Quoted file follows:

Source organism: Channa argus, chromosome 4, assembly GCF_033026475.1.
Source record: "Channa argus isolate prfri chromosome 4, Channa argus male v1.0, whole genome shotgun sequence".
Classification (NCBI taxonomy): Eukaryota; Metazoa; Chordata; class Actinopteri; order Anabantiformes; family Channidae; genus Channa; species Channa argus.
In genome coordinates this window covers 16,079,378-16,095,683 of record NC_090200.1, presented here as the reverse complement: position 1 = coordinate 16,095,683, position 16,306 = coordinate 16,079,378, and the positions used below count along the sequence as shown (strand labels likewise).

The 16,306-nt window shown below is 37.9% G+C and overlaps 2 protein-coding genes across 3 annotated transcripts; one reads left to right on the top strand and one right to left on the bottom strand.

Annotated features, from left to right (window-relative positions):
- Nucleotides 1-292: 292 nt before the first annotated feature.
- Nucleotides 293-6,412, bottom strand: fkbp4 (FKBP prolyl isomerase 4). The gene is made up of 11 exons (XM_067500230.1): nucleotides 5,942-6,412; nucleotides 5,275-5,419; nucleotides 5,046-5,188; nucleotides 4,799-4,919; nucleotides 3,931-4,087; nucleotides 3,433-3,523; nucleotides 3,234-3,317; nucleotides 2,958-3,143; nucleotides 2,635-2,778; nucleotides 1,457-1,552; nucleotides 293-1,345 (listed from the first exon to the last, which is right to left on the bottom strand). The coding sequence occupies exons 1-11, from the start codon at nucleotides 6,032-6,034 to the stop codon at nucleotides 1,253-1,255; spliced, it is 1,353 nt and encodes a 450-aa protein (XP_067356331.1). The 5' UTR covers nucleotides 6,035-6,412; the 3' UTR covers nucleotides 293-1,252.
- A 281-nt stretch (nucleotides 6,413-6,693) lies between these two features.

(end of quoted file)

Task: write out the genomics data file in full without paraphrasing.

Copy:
Source organism: Channa argus, chromosome 4, assembly GCF_033026475.1.
Source record: "Channa argus isolate prfri chromosome 4, Channa argus male v1.0, whole genome shotgun sequence".
Classification (NCBI taxonomy): Eukaryota; Metazoa; Chordata; class Actinopteri; order Anabantiformes; family Channidae; genus Channa; species Channa argus.
In genome coordinates this window covers 16,079,378-16,095,683 of record NC_090200.1, presented here as the reverse complement: position 1 = coordinate 16,095,683, position 16,306 = coordinate 16,079,378, and the positions used below count along the sequence as shown (strand labels likewise).

The 16,306-nt window shown below is 37.9% G+C and overlaps 2 protein-coding genes across 3 annotated transcripts; one reads left to right on the top strand and one right to left on the bottom strand.

Annotated features, from left to right (window-relative positions):
- Nucleotides 1-292: 292 nt before the first annotated feature.
- Nucleotides 293-6,412, bottom strand: fkbp4 (FKBP prolyl isomerase 4). The gene is made up of 11 exons (XM_067500230.1): nucleotides 5,942-6,412; nucleotides 5,275-5,419; nucleotides 5,046-5,188; nucleotides 4,799-4,919; nucleotides 3,931-4,087; nucleotides 3,433-3,523; nucleotides 3,234-3,317; nucleotides 2,958-3,143; nucleotides 2,635-2,778; nucleotides 1,457-1,552; nucleotides 293-1,345 (listed from the first exon to the last, which is right to left on the bottom strand). The coding sequence occupies exons 1-11, from the start codon at nucleotides 6,032-6,034 to the stop codon at nucleotides 1,253-1,255; spliced, it is 1,353 nt and encodes a 450-aa protein (XP_067356331.1). The 5' UTR covers nucleotides 6,035-6,412; the 3' UTR covers nucleotides 293-1,252.
- A 281-nt stretch (nucleotides 6,413-6,693) lies between these two features.